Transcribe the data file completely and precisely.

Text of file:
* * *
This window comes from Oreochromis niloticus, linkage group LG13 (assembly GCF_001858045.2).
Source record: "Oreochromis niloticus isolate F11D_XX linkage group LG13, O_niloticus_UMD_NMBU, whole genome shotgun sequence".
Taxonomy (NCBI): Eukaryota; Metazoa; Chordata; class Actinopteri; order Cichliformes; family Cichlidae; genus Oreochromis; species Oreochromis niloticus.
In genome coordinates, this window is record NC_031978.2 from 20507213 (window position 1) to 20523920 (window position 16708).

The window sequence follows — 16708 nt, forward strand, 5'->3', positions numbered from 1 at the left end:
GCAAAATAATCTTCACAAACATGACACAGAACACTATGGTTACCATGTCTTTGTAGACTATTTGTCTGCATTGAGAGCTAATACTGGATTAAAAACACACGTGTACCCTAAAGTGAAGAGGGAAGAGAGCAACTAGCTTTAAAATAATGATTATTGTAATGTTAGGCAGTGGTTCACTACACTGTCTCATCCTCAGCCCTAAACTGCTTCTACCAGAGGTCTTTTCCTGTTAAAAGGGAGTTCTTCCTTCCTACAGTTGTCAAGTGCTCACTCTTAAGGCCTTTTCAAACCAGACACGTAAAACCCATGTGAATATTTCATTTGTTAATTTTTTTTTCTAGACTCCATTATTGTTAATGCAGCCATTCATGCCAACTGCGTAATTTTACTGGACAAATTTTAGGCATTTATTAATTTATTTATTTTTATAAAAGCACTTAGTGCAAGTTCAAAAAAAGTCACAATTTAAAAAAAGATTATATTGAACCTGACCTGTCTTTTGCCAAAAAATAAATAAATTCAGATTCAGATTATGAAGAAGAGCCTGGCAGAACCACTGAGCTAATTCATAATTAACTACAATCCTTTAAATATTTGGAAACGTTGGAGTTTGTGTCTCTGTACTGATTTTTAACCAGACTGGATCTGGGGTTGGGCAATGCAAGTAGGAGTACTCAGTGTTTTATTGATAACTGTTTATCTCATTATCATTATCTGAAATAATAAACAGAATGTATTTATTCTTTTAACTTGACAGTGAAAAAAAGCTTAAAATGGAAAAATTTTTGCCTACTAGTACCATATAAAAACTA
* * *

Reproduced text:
This window comes from Oreochromis niloticus, linkage group LG13 (assembly GCF_001858045.2).
Source record: "Oreochromis niloticus isolate F11D_XX linkage group LG13, O_niloticus_UMD_NMBU, whole genome shotgun sequence".
Taxonomy (NCBI): Eukaryota; Metazoa; Chordata; class Actinopteri; order Cichliformes; family Cichlidae; genus Oreochromis; species Oreochromis niloticus.
In genome coordinates, this window is record NC_031978.2 from 20507213 (window position 1) to 20523920 (window position 16708).

The window sequence follows — 16708 nt, forward strand, 5'->3', positions numbered from 1 at the left end:
GCAAAATAATCTTCACAAACATGACACAGAACACTATGGTTACCATGTCTTTGTAGACTATTTGTCTGCATTGAGAGCTAATACTGGATTAAAAACACACGTGTACCCTAAAGTGAAGAGGGAAGAGAGCAACTAGCTTTAAAATAATGATTATTGTAATGTTAGGCAGTGGTTCACTACACTGTCTCATCCTCAGCCCTAAACTGCTTCTACCAGAGGTCTTTTCCTGTTAAAAGGGAGTTCTTCCTTCCTACAGTTGTCAAGTGCTCACTCTTAAGGCCTTTTCAAACCAGACACGTAAAACCCATGTGAATATTTCATTTGTTAATTTTTTTTTCTAGACTCCATTATTGTTAATGCAGCCATTCATGCCAACTGCGTAATTTTACTGGACAAATTTTAGGCATTTATTAATTTATTTATTTTTATAAAAGCACTTAGTGCAAGTTCAAAAAAAGTCACAATTTAAAAAAAGATTATATTGAACCTGACCTGTCTTTTGCCAAAAAATAAATAAATTCAGATTCAGATTATGAAGAAGAGCCTGGCAGAACCACTGAGCTAATTCATAATTAACTACAATCCTTTAAATATTTGGAAACGTTGGAGTTTGTGTCTCTGTACTGATTTTTAACCAGACTGGATCTGGGGTTGGGCAATGCAAGTAGGAGTACTCAGTGTTTTATTGATAACTGTTTATCTCATTATCATTATCTGAAATAATAAACAGAATGTATTTATTCTTTTAACTTGACAGTGAAAAAAAGCTTAAAATGGAAAAATTTTTGCCTACTAGTACCATATAAAAACTA